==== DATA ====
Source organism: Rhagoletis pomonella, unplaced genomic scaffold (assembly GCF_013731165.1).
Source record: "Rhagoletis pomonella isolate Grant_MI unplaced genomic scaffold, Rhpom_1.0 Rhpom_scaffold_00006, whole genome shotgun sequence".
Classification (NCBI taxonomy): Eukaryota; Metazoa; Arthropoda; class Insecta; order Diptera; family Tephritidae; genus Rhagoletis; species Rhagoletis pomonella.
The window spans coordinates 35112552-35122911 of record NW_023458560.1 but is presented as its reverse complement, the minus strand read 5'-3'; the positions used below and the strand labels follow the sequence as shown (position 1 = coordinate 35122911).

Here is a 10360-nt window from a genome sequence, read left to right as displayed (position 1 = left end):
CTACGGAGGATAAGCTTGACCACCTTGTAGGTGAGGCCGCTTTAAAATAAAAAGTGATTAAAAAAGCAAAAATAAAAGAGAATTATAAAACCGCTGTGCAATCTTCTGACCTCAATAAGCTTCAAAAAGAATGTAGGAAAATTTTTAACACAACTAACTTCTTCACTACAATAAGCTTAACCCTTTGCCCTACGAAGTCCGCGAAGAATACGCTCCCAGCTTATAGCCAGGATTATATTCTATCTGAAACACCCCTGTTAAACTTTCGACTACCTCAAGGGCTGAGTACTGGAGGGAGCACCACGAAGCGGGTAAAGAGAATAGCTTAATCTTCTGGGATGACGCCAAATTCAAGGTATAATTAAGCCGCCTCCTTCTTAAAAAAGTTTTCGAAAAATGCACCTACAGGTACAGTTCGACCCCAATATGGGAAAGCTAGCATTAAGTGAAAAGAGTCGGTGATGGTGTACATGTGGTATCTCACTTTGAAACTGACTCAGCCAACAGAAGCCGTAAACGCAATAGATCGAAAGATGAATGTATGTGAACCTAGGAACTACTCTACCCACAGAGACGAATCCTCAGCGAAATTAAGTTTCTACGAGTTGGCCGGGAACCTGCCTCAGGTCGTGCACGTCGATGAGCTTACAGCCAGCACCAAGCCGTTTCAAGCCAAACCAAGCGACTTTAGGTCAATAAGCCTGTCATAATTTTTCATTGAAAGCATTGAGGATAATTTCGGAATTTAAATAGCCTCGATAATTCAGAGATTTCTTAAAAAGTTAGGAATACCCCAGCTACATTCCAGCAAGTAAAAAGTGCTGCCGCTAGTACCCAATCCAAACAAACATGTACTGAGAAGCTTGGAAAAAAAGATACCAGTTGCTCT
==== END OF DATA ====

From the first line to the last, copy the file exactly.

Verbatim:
Source organism: Rhagoletis pomonella, unplaced genomic scaffold (assembly GCF_013731165.1).
Source record: "Rhagoletis pomonella isolate Grant_MI unplaced genomic scaffold, Rhpom_1.0 Rhpom_scaffold_00006, whole genome shotgun sequence".
Classification (NCBI taxonomy): Eukaryota; Metazoa; Arthropoda; class Insecta; order Diptera; family Tephritidae; genus Rhagoletis; species Rhagoletis pomonella.
The window spans coordinates 35112552-35122911 of record NW_023458560.1 but is presented as its reverse complement, the minus strand read 5'-3'; the positions used below and the strand labels follow the sequence as shown (position 1 = coordinate 35122911).

Here is a 10360-nt window from a genome sequence, read left to right as displayed (position 1 = left end):
CTACGGAGGATAAGCTTGACCACCTTGTAGGTGAGGCCGCTTTAAAATAAAAAGTGATTAAAAAAGCAAAAATAAAAGAGAATTATAAAACCGCTGTGCAATCTTCTGACCTCAATAAGCTTCAAAAAGAATGTAGGAAAATTTTTAACACAACTAACTTCTTCACTACAATAAGCTTAACCCTTTGCCCTACGAAGTCCGCGAAGAATACGCTCCCAGCTTATAGCCAGGATTATATTCTATCTGAAACACCCCTGTTAAACTTTCGACTACCTCAAGGGCTGAGTACTGGAGGGAGCACCACGAAGCGGGTAAAGAGAATAGCTTAATCTTCTGGGATGACGCCAAATTCAAGGTATAATTAAGCCGCCTCCTTCTTAAAAAAGTTTTCGAAAAATGCACCTACAGGTACAGTTCGACCCCAATATGGGAAAGCTAGCATTAAGTGAAAAGAGTCGGTGATGGTGTACATGTGGTATCTCACTTTGAAACTGACTCAGCCAACAGAAGCCGTAAACGCAATAGATCGAAAGATGAATGTATGTGAACCTAGGAACTACTCTACCCACAGAGACGAATCCTCAGCGAAATTAAGTTTCTACGAGTTGGCCGGGAACCTGCCTCAGGTCGTGCACGTCGATGAGCTTACAGCCAGCACCAAGCCGTTTCAAGCCAAACCAAGCGACTTTAGGTCAATAAGCCTGTCATAATTTTTCATTGAAAGCATTGAGGATAATTTCGGAATTTAAATAGCCTCGATAATTCAGAGATTTCTTAAAAAGTTAGGAATACCCCAGCTACATTCCAGCAAGTAAAAAGTGCTGCCGCTAGTACCCAATCCAAACAAACATGTACTGAGAAGCTTGGAAAAAAAGATACCAGTTGCTCT